If the size of a fiber imaged without optical degradation was small compared with the desired sensing area, and many fibers could be used in both sensor bundle 36 and illumination bundle 26, then a homogeneous mixing of fibers in image area 22 would provide excellent results in the inventive pattern detector.
If the pattern bearing material 38 is not in object plane 24, the resolution of the illumination fiber images on sensing area 34 is further degraded and the illumination of sensing area 34 becomes more uniform due to the greater spread of the image of each individual illumination fiber. Similarly, the areas in sensing area 34 which are imaged on the sensor fibers in image area 22 are also enlarged. The total effect of the material moving out of focus is to make the sensitivity of the sensing more uniform and to slightly enlarge the effective sensing area.
Referring again to FIG. 2 and FIG. 4; it can be seen that the typical fiber arrangements shown are symmetrical. For highest sensing accuracy with imperfect pattern marks (irregular or poorly printed) and relatively large imaged fiber diameter, it is important to provide such a symmetrical arrangement, With relatively small imaged fiber diameter, a homogeneous mixing of fibers without exact symmetry is satisfactory in most cases. As illustrated in FIG. 1, an effective sensing area 34 narrow in the direction being sensed 40 and long perpendicular to the sensing direction 40 provides both good mark sensitivity and good averaging of mark irregularities and provides accurate mark edge position detection for single axis registration.
Illumination source 42 is focussed on the illumination fiber bundle by condensor lens 44 and sensor 46 transduces the imaged information received from sensor fiber bundle 36.
The foregoing description of a pattern edge detector employing a bifurcated fiber optic bundle and optically fast lens system is preferred for its great versatility. However, systems employing a lens-less fiber optic-sensor system or systems having a lens-sensor arrangement without fiber optics can be utilized for a more limited range of material and mark characteristics.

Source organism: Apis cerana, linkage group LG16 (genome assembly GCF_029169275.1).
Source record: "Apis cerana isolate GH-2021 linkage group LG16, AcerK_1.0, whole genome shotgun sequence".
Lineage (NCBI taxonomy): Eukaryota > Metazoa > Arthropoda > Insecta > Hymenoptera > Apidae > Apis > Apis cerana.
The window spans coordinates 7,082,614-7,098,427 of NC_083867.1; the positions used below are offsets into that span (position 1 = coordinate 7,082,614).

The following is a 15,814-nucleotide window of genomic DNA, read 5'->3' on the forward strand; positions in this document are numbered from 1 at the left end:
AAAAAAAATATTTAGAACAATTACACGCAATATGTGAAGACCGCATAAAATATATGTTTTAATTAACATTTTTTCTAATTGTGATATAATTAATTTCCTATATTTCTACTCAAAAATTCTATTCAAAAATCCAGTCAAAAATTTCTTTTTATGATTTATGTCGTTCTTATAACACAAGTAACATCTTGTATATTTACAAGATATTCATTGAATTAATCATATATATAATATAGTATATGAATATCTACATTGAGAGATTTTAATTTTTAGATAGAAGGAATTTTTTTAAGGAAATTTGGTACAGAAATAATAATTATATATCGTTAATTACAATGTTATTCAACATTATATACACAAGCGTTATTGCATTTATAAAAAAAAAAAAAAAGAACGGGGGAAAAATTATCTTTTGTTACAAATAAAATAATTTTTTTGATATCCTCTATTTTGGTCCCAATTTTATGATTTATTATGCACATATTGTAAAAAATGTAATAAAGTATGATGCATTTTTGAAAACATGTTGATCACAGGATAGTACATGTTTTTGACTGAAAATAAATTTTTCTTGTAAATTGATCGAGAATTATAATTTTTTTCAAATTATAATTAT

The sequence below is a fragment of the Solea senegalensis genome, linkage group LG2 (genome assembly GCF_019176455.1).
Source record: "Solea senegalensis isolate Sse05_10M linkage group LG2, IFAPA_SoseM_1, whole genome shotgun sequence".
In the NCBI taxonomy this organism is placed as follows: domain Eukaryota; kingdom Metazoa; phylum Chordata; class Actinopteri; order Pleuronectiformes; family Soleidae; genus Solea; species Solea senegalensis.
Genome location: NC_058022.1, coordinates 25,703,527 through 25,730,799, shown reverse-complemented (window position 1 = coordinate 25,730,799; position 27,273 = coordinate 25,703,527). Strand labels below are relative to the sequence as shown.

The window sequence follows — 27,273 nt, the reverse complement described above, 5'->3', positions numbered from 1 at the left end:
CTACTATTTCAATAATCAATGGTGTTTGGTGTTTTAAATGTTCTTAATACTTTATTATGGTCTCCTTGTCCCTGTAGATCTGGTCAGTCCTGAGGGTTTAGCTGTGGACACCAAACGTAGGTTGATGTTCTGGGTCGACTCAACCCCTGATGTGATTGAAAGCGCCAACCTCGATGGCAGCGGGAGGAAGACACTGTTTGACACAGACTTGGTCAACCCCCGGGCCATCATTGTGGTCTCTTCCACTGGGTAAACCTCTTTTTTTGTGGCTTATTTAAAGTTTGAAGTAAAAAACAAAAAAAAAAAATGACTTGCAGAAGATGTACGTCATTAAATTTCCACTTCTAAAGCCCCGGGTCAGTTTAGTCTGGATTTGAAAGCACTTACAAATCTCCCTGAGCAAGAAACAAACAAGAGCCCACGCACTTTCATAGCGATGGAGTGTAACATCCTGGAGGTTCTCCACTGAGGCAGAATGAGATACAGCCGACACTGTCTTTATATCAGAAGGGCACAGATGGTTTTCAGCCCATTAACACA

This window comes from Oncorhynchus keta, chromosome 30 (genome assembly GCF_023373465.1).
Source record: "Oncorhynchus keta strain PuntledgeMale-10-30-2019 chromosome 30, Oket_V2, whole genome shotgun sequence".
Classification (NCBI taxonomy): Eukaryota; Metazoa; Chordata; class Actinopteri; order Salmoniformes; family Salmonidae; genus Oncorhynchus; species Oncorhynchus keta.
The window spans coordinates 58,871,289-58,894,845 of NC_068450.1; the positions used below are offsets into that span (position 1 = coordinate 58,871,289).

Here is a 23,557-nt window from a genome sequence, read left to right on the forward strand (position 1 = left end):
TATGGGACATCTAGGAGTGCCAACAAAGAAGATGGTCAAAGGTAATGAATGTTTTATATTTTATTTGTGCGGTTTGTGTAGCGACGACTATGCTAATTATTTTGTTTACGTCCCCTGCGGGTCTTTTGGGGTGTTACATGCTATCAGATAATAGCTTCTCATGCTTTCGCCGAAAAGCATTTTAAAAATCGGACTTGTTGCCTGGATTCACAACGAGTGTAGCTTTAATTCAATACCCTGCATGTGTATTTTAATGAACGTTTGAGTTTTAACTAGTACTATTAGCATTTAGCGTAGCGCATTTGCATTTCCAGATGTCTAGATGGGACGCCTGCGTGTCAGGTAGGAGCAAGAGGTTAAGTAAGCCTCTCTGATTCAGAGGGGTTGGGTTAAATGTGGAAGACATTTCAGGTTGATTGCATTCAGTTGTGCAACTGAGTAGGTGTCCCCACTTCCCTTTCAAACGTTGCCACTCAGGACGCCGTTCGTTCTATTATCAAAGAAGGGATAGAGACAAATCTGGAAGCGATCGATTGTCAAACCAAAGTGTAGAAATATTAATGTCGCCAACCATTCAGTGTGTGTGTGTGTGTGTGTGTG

FIG. 6 is a pictorial arrangement showing the principal mechanical elements in the inventive positioning system and pattern detector. The figure shows a strip or sheet of decorated material 36 with individual parts 48 to be registered and punched into and through holes 50 and 52 in die block 54. The punch press, die set, and punch required to actually punch the material are not shown.
Input servo motor 56 is coupled to input edge control drive roller 58 through shaft 60. Input encoder roller 62 drives rotary shaft encoder 64 through shaft 66. Encoder roller 62 is spring loaded to force material 38 against driver roller 58. Encoder roller 62 is not geared to drive roller 58 as in the typical roller feed Instead, material 38 is driven only by drive roller 58 and material 38, in turn, drives encoder roller 62, Encoder roller 62 is driven only by material 38 for two primary reasons. First, for improved accuracy in measuring material travel. Second, to provide a simple sensing system for detecting the beginning and end of material as it passes through the positioning system. These two reasons will be clarified later.